Lawsuits filed by Texas workers claiming wage-and-hour violations have increased by 42 percent over the past three years and have tripled in the past ten years. According to research by Androvett Legal Media, Texas workers filed at least 922 federal lawsuits in 2014 — compared to 632 cases in 2012 and 280 lawsuits in 2004. In 2013, workers filed 1,128 such cases.
In 2014, the U.S. Department of Labor opened new offices in Austin and Temple in 2014 to handle an increased number of complaints the agency is receiving, as well as the increased litigation.
Lawsuits and complaints have been filed over a variety of issues. In one example, employers have required workers to show up to work at a particular time, but did not start the pay clock until later. Other cases involve employers who have refused to pay when employees work overtime without obtaining pre-approval.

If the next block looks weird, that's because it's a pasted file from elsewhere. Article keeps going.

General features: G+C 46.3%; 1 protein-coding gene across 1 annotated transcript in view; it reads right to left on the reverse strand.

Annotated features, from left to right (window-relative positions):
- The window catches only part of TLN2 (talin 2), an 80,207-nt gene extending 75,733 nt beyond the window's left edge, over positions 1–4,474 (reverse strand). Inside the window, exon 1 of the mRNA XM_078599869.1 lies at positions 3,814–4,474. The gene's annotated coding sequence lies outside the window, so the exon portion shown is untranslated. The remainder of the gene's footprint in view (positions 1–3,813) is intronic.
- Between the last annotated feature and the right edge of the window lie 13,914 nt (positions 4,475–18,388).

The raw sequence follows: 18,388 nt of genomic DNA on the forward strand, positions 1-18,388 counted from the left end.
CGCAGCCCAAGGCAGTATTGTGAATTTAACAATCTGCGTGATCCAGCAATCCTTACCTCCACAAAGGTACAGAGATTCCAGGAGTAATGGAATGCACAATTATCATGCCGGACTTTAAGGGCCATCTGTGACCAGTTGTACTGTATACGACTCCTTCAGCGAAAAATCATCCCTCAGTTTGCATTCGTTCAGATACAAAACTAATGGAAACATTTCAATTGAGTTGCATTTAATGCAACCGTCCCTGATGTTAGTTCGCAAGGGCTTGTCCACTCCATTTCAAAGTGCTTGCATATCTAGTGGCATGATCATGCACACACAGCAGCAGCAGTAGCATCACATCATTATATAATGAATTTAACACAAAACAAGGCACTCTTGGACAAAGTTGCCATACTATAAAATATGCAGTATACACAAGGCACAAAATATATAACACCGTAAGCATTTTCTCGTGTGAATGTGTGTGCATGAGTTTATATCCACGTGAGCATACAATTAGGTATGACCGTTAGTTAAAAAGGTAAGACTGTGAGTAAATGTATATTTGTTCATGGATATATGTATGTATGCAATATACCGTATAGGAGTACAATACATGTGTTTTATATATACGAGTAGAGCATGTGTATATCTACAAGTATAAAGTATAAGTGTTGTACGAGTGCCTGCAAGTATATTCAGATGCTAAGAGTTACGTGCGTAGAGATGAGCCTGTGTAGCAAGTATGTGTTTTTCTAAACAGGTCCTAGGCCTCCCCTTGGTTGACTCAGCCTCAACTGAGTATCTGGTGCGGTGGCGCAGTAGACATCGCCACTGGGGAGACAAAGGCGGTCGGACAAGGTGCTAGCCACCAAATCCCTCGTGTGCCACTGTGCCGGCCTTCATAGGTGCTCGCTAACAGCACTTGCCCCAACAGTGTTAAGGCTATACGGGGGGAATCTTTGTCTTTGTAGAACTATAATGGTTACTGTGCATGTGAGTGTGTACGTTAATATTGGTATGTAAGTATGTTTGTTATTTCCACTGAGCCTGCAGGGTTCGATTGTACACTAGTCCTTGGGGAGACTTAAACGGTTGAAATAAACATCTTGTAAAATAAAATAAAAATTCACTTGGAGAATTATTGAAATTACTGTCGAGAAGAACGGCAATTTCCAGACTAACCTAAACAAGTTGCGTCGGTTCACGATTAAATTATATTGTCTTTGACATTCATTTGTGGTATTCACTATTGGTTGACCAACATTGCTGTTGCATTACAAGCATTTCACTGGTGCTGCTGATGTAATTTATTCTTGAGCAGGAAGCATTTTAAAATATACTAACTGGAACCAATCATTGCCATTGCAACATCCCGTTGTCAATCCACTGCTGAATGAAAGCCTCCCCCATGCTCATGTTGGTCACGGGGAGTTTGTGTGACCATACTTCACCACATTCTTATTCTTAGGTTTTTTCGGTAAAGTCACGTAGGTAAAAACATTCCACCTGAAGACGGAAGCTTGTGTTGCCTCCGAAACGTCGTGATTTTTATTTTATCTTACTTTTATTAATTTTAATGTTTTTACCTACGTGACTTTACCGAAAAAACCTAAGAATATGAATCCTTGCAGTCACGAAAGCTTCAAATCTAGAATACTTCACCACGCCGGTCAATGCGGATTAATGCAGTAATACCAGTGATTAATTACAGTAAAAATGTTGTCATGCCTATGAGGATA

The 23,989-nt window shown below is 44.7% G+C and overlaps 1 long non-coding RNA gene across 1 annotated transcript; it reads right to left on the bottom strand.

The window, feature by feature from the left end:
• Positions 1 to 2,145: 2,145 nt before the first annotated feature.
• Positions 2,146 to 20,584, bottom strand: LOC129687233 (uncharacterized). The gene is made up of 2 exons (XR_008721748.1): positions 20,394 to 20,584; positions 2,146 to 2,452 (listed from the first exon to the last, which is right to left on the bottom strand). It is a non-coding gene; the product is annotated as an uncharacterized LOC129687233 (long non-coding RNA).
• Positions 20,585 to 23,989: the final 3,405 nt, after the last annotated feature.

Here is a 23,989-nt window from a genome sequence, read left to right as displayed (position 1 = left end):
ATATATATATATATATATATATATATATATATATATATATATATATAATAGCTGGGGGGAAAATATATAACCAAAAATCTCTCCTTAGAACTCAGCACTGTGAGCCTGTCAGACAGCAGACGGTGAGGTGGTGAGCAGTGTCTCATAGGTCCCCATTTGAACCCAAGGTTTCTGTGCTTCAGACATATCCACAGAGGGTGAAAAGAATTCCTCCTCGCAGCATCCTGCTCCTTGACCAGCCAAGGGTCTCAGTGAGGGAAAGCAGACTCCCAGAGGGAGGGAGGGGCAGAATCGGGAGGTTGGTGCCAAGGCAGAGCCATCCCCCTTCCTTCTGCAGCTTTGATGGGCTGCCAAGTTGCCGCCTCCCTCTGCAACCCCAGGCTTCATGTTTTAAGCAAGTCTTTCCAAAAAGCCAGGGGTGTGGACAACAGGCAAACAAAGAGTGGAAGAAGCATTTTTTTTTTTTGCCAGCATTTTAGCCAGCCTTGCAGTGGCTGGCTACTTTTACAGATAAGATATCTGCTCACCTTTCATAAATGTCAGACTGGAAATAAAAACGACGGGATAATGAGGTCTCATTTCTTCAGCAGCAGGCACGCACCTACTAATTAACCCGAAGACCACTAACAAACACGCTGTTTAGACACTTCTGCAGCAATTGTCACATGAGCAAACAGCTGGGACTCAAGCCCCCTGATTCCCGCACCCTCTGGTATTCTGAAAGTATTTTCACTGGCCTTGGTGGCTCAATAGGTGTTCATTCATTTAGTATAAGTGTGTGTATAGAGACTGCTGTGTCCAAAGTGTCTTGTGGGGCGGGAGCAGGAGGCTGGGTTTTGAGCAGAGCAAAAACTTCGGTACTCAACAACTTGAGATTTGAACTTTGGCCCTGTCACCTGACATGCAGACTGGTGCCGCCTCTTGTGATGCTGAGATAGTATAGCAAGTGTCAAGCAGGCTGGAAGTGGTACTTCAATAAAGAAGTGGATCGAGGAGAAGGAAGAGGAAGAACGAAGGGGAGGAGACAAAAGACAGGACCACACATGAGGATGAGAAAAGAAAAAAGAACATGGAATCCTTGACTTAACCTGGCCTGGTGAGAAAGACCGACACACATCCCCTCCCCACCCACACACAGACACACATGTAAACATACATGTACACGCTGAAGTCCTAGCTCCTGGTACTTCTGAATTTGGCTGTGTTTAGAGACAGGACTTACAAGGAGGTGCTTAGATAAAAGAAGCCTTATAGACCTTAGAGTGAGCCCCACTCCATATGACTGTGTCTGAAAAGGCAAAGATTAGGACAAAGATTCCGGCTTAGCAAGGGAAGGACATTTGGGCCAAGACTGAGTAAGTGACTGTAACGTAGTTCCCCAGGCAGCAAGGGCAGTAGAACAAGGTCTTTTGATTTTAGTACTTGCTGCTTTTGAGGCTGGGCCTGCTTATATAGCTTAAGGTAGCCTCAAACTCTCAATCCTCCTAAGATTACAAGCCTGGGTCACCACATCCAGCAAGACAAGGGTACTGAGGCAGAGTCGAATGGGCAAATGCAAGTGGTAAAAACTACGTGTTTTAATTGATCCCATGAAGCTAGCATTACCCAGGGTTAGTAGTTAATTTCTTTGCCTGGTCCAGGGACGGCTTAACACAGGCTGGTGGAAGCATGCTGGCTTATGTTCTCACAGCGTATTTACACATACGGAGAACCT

Many of the lawsuits are filed under the Fair Labor Standards Act (FLSA), the 1938 law that created the 40-hour workweek and established overtime pay and the minimum wage.
Legal experts say that a number of factors have contributed to the increase in litigation, including that workers have become more knowledgeable about the law. There has also been growth in small businesses that may not be aware of the law’s requirements. In addition, the statute provides for legal fees, making it relatively easy for workers to obtain legal representation than for other types of cases.
In December 2014, the U.S. Supreme Court ruled on a case involving workers’ pay. In a unanimous decision, the court held that a temp agency did not have to pay Amazon warehouse workers for the time they spent in a security screening checkpoint as they exited their workplace.